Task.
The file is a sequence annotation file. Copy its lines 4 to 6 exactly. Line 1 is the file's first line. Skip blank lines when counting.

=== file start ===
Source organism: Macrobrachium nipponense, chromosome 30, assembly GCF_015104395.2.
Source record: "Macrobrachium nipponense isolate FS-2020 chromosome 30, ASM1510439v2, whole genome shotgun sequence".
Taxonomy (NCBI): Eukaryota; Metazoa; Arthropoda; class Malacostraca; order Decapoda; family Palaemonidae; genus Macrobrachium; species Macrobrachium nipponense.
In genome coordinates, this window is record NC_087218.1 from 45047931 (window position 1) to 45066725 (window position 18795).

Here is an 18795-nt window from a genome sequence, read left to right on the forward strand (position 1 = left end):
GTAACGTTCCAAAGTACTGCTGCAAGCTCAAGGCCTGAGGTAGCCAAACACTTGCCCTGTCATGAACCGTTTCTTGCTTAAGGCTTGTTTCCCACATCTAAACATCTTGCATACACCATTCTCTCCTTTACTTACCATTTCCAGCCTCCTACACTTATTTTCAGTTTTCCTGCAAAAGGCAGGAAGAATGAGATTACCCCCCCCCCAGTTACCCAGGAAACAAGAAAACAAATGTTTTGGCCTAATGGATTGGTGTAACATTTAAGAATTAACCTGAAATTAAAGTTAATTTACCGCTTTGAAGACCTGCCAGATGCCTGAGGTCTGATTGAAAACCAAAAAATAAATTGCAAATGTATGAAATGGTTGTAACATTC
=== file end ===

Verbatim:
In genome coordinates, this window is record NC_087218.1 from 45047931 (window position 1) to 45066725 (window position 18795).

Here is an 18795-nt window from a genome sequence, read left to right on the forward strand (position 1 = left end):
GTAACGTTCCAAAGTACTGCTGCAAGCTCAAGGCCTGAGGTAGCCAAACACTTGCCCTGTCATGAACCGTTTCTTGCTTAAGGCTTGTTTCCCACATCTAAACATCTTGCATACACCATTCTCTCCTTTACTTACCATTTCCAGCCTCCTACACTTATTTTCAGTTTTCCTGCAAAAGGCAGGAAGAATGAGATTACCCCCCCCCCAGTTACCCAGGAAACAAGAAAACAAATGTTTTGGCCTAATGGATTGGTGTAACATTTAAGAATTAACCTGAAATTAAAGTTAATTTACCGCTTTGAAGACCTGCCAGATGCCTGAGGTCTGATTGAAAACCAAAAAATAAATTGCAAATGTATGAAATGGTTGTAACATTC